My Introduction to Slow Traveling

Posted by Matthew Daub – Arts Soujourn

On my first trip to Italy fifteen years ago I had no idea of the difference between slow travel and any other kind of travel. I had never thought about it; I was a complete novice. If I had been invited to be a part of one of those whirlwind, on-and-off the bus again tours I probably would have done it gladly. Fortunately I was invited to teach plein air (outdoor) painting as part of a very large multi-disciplinary group that would be spending three weeks in only one location. I say “fortunately” because I almost immediately sensed what a good thing it was to actually acclimate to a place instead of hopping from one location to the next.

My wife Barbara and I were not well-traveled, but we approached our new adventure with enthusiasm and an open mind. The director of our program was a wonderful man, but did not do much to prepare us for what we would encounter once we hit the ground. Our large group ate dinner together and there were evening concerts – opera performance was the group’s main focus, but beyond that we were on our own. My responsibility was to lead approximately eighteen students of varied ages and backgrounds up to Montecatini Alto, a nearby Tuscan hill town, for painting sessions. I was shown where the bus stop was.

It was only my second day in Italy and my first time using public transportation. I was nervous and clueless. As the bus snaked its way up the switchbacks, the narrow road momentarily leveled off. When we passed a small group of houses and a cemetery I saw the sign – Montecatini Alto – and quickly pulled the stop cord. “This is it!” I called to my group; “Let’s go.” As we emptied out of the bus I looked around, trying to disguise my growing panic. Something was definitely not right. I knew that Montecatini Alto was small, but not THIS small! I stopped an old woman who had exited the bus with us. I knew only a few Italian phrases. Fortunately, “Dove’?”  – “Where is?” was one of them. “Signora, dove’ Montecatini Alto?” “No, No, signore.” she said, emphatically gesturing up the mountainside – way up the mountainside – “Montecatini Alto!” Italian logistic lesson number one: the signs that announce entrance to and departure from every Italian city and town are usually located miles from the town center. In this case about a mile or so up a very steep path that we proceeded to hike with our art supplies in tow. On our climb up I saw the little orange bus that I had just ordered my students off of heading back down the hill with the few passengers it had picked up in Montecatini Alto.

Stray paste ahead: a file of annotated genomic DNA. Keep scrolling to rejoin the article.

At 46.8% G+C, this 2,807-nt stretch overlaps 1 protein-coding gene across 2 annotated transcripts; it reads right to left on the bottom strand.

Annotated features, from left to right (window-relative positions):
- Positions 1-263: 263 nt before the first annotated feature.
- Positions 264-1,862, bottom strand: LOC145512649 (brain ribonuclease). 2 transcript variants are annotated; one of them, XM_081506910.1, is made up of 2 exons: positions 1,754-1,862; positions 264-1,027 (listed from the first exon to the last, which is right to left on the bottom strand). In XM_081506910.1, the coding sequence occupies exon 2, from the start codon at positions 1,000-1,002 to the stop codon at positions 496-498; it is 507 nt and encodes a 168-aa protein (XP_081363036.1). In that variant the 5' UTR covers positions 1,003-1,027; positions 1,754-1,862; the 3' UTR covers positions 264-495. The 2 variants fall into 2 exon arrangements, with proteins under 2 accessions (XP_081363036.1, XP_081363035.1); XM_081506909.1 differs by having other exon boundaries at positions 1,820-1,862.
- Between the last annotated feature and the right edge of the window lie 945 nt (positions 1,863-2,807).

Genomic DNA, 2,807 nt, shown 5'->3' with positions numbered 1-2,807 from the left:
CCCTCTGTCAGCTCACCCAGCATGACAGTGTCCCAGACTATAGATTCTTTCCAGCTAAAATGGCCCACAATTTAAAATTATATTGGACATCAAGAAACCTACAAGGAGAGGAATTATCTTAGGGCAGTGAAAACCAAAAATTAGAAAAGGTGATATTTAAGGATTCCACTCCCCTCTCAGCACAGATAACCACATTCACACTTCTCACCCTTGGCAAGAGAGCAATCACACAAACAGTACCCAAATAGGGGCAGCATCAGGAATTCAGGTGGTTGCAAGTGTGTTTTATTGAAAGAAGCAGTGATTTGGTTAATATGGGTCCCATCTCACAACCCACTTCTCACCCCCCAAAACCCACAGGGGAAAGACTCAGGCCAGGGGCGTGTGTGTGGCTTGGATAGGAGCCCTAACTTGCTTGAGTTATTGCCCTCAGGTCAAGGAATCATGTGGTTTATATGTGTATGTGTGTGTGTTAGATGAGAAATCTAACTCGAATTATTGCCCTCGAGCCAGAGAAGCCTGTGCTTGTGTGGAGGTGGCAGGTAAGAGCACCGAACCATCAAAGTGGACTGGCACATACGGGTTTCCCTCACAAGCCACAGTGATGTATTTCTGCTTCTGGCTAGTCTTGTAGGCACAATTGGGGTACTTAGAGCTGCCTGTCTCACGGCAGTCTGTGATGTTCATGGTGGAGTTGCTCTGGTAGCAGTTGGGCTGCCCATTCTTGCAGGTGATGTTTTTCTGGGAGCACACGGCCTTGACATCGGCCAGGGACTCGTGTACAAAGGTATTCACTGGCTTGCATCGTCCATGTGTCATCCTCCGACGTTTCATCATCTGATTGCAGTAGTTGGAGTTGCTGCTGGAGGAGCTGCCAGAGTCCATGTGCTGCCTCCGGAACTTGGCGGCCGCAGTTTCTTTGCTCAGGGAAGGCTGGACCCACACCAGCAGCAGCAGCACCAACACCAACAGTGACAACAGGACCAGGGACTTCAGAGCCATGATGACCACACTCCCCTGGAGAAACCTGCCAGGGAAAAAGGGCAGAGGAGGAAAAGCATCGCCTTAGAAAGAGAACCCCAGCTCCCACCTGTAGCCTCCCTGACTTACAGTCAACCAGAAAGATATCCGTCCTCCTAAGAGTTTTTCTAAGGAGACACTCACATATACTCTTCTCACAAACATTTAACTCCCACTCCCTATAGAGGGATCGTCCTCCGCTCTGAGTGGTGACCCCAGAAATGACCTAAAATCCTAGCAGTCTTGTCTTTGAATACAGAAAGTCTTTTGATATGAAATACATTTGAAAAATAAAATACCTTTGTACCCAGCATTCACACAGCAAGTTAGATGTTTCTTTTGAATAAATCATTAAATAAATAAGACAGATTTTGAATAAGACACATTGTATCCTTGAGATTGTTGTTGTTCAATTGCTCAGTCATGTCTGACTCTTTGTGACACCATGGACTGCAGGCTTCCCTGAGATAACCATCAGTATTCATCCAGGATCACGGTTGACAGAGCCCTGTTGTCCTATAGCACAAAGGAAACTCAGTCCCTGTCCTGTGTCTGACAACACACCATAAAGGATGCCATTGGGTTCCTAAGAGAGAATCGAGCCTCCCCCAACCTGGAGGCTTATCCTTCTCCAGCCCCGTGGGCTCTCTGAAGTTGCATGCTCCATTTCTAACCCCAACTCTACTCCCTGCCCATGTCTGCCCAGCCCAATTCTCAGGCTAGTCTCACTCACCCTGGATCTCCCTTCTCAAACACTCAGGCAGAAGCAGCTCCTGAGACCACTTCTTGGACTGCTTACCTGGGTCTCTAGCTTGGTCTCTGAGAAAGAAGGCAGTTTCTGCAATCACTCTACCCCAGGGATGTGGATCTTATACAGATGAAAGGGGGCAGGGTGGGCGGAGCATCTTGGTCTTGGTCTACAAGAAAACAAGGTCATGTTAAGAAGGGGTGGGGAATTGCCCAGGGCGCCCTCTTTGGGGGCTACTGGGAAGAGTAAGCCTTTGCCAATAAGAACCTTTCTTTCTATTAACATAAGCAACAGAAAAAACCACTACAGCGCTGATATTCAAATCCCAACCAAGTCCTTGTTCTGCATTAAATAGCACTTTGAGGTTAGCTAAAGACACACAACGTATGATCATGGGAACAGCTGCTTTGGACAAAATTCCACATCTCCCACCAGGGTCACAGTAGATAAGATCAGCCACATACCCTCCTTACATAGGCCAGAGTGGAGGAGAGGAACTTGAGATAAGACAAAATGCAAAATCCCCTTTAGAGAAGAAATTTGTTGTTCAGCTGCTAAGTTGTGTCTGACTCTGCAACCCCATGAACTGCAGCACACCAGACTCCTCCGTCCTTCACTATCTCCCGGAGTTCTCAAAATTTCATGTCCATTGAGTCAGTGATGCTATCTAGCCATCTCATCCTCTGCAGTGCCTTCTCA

Piazza Giusti in Montecatini Alto

Piazza Giusti in Montecatini Alto

One afternoon during the first week of our daily visits I was conducting an informal critique of my students’ paintings. We were standing in the shade just beyond the center of town. A blonde woman of about sixty years of age passed us as she was walking her little dog. She stopped to admire our work and then tried to strike up a conversation; difficult because of the language barrier. From what I could gather she was telling us about her house in the village. “Molto antico,” she said. I also thought that she wanted to show it to us: all eighteen of us, and that she would be waiting in the piazza. I did not think much more about this encounter and we soon went back to painting.

Towards the end of the afternoon we headed for Piazza Giusti on our way back to the bus stop – the correct bus stop this time. Piazza Giusti is the heart of Montecatini Alto. It is compact and intimate with restaurants, cafés, and a few shops fronting its steeply sloping cobblestone streets. I have been in many piazze over the years since that first visit, but it is still hard for me to imagine a more perfect little piazza than this one. If there is one place I feel most at home in Italy, it is probably in Piazza Giusti; most likely because of Claudia Maccioni.

Matthew and his friend Claudia

Matthew and his friend Claudia